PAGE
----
I made an attempt to start my home-built Saiga-12 muzzle brake last night. I didn't get very far.
About 5 years ago, right when I first bought my mini-mill, I purchased a bunch of bar stock and round stock from a salvage metal yard. The steel had surface rust on it when I bought it.
I chucked up one of the round ingots for the brake. The ingots are about 5" long, and measure 1.25" OD. I didn't realize that even after 5 years, the surface rust had not progressed.
Using my trusty carbide cutters, I began facing the ingot to true it up. That's as far as I got. After the rust layer was removed, the nice shiny steel laughed at the carbie cutter that was trying to cut into it. All I managed to do was create a thin hair-like shaving that got orange-hot because the cutter wasn't doing anything but scraping, making heat.
Sparks were flying! The 316 stainless steel I use to make pistons is like butter compared to this stuff!
The metal looks more silvery than the "grey-white" I normally see on the softer 1018? that I usually cut on.
The cuts are concentric and some of the ingots appear to have a centering dimple on the ends.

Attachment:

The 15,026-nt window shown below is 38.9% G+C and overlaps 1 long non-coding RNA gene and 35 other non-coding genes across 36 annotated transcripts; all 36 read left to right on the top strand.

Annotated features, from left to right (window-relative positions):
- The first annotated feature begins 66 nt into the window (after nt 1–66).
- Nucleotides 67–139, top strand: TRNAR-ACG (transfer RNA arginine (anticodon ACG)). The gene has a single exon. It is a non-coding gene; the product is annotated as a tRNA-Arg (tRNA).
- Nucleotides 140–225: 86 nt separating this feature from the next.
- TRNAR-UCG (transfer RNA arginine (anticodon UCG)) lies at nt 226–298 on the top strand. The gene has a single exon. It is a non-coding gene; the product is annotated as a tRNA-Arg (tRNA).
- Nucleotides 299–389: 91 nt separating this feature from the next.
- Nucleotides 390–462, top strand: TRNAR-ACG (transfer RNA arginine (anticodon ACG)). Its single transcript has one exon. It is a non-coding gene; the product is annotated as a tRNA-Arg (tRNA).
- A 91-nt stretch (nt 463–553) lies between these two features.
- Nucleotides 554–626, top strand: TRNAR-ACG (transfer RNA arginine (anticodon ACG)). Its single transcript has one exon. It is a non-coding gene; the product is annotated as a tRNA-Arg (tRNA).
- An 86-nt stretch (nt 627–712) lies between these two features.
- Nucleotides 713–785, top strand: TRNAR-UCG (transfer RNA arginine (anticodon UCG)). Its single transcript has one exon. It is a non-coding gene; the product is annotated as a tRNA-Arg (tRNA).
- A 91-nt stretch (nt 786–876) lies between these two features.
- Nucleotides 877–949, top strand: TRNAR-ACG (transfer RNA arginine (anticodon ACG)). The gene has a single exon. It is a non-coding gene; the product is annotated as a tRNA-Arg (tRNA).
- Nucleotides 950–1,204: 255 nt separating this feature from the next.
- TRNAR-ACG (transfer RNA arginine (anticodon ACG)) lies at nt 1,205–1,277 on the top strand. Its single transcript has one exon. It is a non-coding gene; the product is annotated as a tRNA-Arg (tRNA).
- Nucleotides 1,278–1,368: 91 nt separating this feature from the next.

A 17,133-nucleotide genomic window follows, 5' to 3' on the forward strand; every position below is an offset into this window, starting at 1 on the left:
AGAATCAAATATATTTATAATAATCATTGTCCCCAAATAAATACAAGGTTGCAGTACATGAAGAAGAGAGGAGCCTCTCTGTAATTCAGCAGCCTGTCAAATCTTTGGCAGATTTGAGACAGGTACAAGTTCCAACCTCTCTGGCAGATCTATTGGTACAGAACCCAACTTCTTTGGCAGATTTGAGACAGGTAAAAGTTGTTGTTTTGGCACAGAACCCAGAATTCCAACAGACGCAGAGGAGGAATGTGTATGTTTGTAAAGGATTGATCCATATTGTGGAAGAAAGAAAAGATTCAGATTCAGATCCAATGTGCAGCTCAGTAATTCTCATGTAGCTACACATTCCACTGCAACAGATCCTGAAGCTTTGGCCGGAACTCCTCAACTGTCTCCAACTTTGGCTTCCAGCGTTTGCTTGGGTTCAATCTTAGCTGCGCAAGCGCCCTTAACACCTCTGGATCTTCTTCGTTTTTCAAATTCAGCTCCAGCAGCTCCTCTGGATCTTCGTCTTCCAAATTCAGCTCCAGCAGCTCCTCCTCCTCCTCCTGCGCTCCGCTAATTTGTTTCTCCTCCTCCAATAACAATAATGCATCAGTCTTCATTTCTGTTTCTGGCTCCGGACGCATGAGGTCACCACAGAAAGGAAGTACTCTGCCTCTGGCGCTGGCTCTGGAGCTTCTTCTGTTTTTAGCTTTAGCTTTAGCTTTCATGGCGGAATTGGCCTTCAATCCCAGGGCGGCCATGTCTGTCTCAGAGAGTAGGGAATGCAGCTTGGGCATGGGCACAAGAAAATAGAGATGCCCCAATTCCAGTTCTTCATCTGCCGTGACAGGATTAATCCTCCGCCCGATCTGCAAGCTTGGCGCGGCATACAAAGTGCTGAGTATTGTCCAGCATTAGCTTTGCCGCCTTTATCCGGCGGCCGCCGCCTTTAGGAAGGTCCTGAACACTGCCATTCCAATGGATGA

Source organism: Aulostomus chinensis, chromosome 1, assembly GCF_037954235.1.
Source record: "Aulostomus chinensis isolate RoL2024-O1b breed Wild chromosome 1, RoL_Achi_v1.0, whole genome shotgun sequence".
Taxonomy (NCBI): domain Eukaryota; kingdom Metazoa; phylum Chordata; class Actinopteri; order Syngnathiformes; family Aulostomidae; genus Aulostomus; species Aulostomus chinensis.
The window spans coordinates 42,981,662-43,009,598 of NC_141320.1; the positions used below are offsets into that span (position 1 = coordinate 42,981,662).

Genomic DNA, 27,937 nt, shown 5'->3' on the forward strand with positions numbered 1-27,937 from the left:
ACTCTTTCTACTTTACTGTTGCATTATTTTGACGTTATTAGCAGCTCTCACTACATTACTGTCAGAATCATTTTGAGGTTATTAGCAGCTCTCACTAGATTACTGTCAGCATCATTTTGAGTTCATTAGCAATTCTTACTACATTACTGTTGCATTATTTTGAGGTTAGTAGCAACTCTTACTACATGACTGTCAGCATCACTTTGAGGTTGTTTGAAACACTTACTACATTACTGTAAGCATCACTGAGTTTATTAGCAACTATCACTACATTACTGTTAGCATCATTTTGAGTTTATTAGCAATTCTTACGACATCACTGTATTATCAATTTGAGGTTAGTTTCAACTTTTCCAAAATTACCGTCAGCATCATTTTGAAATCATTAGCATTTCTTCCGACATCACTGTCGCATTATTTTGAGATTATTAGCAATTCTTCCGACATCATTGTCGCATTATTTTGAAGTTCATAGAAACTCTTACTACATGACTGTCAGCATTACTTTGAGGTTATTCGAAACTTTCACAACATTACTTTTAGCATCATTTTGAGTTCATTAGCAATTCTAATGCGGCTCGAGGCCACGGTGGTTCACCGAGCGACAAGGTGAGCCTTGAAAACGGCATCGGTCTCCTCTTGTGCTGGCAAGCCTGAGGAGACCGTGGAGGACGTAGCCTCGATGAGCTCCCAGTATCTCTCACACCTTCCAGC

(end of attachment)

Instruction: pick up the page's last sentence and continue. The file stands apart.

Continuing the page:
I'm guessing something like the 4340 that I have? It looks closer to 4340 than any other steel I have in the shop. What could this be from? I have a whole bunch of ingots that I am not going to be able to use for anything but paper weights, considering how tough they are. Perhaps an automotive axle that was cut up...? Is it even suitable for machining? It could make some mighty fine rifle bolts...
I'm afraid if it is 4300 steel (or worse) then I'm probably out of luck, because my tools simply can't handle this stuff. And that's too bad, because I have a bunch of it. I also have some HUGE rounds, one that is 8" diameter x about 8" tall. And quite a few 4" rounds.
Any thoughts on how to make this easier to digest on the lathe? Different cutters perhaps?